For NFT systems, you’ll need to plant the potatoes in grow tubes or baskets that are placed in the channel. Fill the tubes or baskets with quality growing media and plant the potatoes.
4. Caring for the potatoes
Once the potatoes are planted, it’s time to start caring for them. This process will vary depending on the type of system you have selected.
For DWC systems, you’ll need to monitor the nutrient solution and make sure it’s at the correct pH and temperature. You’ll also need to top up the reservoir as needed.
For NFT systems, you’ll need to monitor the nutrient solution and make sure it’s at the correct pH and temperature. You’ll also need to make sure there is enough water flowing through the system.
5. Harvesting the potatoes
The final step is to harvest the potatoes. This process will vary depending on the type of system you have selected.
For DWC systems, you can simply remove the potato plants from the growing container and harvest the potatoes.
For NFT systems, you’ll need to remove the potato plants from the grow tubes or baskets and harvest the potatoes.
6. Storing the potatoes
Once the potatoes have been harvested, it’s time to store them. You can store the potatoes in a cool, dark place.
Advantages of hydroponic potatoes
There are a number of advantages to growing potatoes using a hydroponic system:
- You can grow potatoes year-round.
- There’s no soil required, so you don’t have to worry about soil-borne diseases or pests.
- The plants are less likely to be damaged by pests or diseases.
- You can grow them in a much smaller space as compared to traditional cultivation methods.
- You have more control over the nutrients and water needs of the plants, which can lead to bigger, healthier potatoes.
- Hydroponic systems are easy to set up and use, making them perfect for beginners.
- You can easily scale up or downsize production, depending on your needs.
- Hydroponically grown potatoes have a longer shelf life than those grown in soil.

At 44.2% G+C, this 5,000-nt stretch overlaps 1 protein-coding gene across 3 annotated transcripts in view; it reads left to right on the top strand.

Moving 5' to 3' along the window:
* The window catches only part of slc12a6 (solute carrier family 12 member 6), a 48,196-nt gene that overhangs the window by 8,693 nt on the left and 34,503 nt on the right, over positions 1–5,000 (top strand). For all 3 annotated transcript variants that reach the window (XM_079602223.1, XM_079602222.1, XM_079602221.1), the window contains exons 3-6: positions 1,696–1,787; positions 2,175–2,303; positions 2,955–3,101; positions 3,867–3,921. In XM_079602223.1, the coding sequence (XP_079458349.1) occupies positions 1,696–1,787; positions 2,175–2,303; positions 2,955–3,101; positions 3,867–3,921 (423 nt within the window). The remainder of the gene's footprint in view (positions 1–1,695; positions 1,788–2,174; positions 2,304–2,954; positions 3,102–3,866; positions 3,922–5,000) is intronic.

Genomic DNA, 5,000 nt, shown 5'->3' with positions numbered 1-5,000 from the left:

Disadvantages of hydroponic potatoes
There are also a few disadvantages to growing potatoes using a hydroponic system:
- The upfront cost of a hydroponic system can be quite high.
- You need to have some knowledge of hydroponics in order to use them properly.
- The potatoes may not taste as good as those grown in soil.
- There’s a higher risk of crop failure if the system fails.
- You need to be more vigilant in monitoring the plants and system, as problems can arise quickly.
Mistakes to avoid while growing potatoes hydroponically
Here are a few mistakes to avoid while growing potatoes hydroponically:
1. Not starting with healthy potato seeds
This is one of the most common mistakes made by growers. Make sure to start with healthy, certified seed potatoes.
2. Not using the right growing medium
Another common mistake is using the wrong growing medium. Make sure to use a quality growing medium that is suited for potatoes.
3. Not monitoring the pH and temperature
One of the most important things to monitor in a hydroponic system is the pH and temperature. Make sure to keep these parameters within the correct range for potatoes.
4. Not watering enough
Inappropriate watering can quickly lead to problems, such as wilting plants and root rot. Make sure to water the potato plant regularly, depending on the type of system you have selected.
5. Not cleaning the system regularly
This can lead to bacteria build-up and diseases in the system. Make sure to clean the plant and root system regularly, especially if you are using organic nutrients.
6. Not harvesting the potatoes at the right time
This can result in smaller potatoes or even no potatoes at all. Make sure to harvest mature tubers at the right time, depending on the type of system you have selected.
How long does it take to grow potatoes hydroponically?
The time it takes to grow potatoes hydroponically will vary depending on the type of system you have selected. DWC systems typically take around two to four weeks, while NFT systems can take around six to eight weeks. Expect your crop of hydroponically grown potato tubers to be ready a full month earlier than conventionally grown tubers.
Are hydroponic potatoes safe to eat?
Yes, hydroponic potatoes are safe to eat. They may not taste as good as those grown in soil, also known as grocery store potatoes.However, they are still perfectly safe to consume.
Do I need to use chemicals to grow hydroponic potatoes?
No, you do not need to use chemicals to grow hydroponic potatoes. However, you may need to use nutrients depending on the type of system you have selected.